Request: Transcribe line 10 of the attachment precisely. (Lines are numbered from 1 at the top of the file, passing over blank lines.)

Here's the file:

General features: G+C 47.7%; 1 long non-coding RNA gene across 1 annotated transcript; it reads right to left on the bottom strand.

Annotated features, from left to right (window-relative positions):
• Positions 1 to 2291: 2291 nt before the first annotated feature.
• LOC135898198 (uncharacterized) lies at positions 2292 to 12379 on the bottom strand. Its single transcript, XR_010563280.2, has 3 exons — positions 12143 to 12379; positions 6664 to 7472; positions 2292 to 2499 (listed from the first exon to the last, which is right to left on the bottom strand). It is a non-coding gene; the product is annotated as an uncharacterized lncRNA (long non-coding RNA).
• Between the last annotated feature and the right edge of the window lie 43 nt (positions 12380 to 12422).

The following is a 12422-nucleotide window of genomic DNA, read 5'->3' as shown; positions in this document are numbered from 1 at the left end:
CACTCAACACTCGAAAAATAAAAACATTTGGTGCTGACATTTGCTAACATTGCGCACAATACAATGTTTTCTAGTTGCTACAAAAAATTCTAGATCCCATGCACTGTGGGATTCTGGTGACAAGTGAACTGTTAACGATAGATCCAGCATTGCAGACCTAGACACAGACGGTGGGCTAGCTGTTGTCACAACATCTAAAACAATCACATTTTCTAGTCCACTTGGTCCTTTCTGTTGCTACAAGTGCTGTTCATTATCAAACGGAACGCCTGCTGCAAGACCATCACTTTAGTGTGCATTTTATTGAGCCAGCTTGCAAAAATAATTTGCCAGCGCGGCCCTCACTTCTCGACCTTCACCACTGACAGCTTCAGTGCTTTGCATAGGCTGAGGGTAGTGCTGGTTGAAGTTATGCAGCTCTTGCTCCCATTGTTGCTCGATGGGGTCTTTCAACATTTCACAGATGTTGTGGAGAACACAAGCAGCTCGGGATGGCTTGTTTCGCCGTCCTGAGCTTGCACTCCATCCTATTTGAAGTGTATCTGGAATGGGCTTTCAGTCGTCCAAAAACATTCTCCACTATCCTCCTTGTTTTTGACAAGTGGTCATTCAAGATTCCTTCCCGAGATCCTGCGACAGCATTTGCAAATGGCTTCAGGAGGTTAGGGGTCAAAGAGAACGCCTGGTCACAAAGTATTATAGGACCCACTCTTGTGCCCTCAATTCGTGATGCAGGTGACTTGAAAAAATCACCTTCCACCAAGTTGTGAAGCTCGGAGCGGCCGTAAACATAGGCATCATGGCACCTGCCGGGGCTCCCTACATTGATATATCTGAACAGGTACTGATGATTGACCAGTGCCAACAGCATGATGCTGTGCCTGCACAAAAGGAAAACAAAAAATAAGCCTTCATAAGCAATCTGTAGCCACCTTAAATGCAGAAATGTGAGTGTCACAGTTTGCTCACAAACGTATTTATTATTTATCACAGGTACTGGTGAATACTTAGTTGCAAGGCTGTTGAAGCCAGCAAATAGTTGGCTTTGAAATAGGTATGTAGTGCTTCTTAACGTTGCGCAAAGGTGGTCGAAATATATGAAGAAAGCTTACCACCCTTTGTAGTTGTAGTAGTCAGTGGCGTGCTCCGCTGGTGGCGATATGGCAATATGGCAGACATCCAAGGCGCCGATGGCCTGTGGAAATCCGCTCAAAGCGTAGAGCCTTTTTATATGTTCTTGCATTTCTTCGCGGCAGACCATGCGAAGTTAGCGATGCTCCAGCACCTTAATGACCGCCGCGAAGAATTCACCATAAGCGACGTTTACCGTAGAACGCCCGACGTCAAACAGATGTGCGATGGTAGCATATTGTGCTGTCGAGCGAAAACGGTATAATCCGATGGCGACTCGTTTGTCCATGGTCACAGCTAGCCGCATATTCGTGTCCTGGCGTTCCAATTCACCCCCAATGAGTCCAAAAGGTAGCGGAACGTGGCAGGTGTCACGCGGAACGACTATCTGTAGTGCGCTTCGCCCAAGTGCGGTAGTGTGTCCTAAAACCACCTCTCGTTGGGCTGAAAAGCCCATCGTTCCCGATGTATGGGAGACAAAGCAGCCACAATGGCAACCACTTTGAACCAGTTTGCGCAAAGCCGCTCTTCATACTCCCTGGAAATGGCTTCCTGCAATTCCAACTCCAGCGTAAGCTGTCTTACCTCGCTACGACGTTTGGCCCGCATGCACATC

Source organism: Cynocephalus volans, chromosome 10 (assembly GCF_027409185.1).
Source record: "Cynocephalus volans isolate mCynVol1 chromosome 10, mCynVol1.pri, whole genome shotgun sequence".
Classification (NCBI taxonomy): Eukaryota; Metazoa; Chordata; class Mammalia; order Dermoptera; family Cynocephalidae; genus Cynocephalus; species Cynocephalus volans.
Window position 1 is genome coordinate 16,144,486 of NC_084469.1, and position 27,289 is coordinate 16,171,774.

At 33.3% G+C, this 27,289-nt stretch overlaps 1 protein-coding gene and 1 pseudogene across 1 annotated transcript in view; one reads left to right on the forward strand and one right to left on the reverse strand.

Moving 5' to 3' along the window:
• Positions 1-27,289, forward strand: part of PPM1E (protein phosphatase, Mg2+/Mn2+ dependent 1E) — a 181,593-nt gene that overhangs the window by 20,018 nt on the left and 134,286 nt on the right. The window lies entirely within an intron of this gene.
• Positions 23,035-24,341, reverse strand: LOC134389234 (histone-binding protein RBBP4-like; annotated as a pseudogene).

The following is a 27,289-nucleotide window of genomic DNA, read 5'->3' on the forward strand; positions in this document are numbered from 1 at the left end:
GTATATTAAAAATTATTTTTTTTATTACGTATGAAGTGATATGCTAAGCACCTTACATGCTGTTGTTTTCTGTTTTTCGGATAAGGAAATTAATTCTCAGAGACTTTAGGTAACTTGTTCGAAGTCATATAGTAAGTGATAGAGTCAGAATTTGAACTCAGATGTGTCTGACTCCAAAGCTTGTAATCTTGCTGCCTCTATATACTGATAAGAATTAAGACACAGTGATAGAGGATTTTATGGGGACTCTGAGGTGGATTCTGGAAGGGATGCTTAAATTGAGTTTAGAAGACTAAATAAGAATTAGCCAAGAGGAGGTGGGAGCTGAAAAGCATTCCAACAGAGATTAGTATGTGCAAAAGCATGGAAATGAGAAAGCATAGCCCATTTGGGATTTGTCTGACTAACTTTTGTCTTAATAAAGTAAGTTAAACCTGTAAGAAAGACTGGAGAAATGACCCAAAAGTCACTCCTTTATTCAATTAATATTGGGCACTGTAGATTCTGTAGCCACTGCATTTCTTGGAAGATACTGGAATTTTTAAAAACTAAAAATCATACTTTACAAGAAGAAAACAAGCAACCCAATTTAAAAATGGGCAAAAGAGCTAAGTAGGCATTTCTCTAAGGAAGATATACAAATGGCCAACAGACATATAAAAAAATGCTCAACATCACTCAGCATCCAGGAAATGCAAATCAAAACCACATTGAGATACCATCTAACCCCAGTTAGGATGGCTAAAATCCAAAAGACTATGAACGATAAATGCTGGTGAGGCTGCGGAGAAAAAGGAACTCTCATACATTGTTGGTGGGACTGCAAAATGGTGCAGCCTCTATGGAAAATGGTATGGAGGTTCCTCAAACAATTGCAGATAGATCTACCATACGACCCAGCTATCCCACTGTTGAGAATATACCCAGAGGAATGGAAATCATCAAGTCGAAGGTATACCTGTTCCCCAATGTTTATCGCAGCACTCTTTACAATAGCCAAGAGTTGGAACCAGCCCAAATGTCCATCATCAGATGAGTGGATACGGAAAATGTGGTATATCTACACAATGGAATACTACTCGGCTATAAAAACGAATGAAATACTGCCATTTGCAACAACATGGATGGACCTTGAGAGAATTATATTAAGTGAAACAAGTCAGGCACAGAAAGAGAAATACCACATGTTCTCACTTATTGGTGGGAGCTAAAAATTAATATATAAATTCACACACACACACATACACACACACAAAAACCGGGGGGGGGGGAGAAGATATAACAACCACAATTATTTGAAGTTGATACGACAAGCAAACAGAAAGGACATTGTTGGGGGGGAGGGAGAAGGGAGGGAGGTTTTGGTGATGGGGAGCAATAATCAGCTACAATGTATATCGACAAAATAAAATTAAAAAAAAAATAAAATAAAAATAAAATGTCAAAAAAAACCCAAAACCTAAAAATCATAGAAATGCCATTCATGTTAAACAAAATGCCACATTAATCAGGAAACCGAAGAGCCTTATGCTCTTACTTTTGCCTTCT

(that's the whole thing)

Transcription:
Classification (NCBI taxonomy): Eukaryota; Metazoa; Chordata; class Mammalia; order Dermoptera; family Cynocephalidae; genus Cynocephalus; species Cynocephalus volans.